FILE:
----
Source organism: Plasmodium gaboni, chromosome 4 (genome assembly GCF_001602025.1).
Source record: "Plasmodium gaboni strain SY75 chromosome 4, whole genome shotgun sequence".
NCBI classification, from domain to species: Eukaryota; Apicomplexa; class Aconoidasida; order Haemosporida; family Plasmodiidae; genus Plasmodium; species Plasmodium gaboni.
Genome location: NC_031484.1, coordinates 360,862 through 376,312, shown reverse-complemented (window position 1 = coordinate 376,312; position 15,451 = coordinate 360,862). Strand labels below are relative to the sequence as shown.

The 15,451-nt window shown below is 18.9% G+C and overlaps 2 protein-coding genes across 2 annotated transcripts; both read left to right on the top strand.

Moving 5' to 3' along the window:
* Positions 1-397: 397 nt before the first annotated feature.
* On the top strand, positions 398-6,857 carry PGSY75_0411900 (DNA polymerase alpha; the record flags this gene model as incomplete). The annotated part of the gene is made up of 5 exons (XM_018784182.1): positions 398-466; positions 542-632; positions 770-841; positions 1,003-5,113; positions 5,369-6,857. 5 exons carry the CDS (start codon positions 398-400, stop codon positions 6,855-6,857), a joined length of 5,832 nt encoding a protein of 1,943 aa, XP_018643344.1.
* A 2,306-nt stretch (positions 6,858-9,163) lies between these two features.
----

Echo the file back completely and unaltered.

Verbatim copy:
Source organism: Plasmodium gaboni, chromosome 4 (genome assembly GCF_001602025.1).
Source record: "Plasmodium gaboni strain SY75 chromosome 4, whole genome shotgun sequence".
NCBI classification, from domain to species: Eukaryota; Apicomplexa; class Aconoidasida; order Haemosporida; family Plasmodiidae; genus Plasmodium; species Plasmodium gaboni.
Genome location: NC_031484.1, coordinates 360,862 through 376,312, shown reverse-complemented (window position 1 = coordinate 376,312; position 15,451 = coordinate 360,862). Strand labels below are relative to the sequence as shown.

The 15,451-nt window shown below is 18.9% G+C and overlaps 2 protein-coding genes across 2 annotated transcripts; both read left to right on the top strand.

Moving 5' to 3' along the window:
* Positions 1-397: 397 nt before the first annotated feature.
* On the top strand, positions 398-6,857 carry PGSY75_0411900 (DNA polymerase alpha; the record flags this gene model as incomplete). The annotated part of the gene is made up of 5 exons (XM_018784182.1): positions 398-466; positions 542-632; positions 770-841; positions 1,003-5,113; positions 5,369-6,857. 5 exons carry the CDS (start codon positions 398-400, stop codon positions 6,855-6,857), a joined length of 5,832 nt encoding a protein of 1,943 aa, XP_018643344.1.
* A 2,306-nt stretch (positions 6,858-9,163) lies between these two features.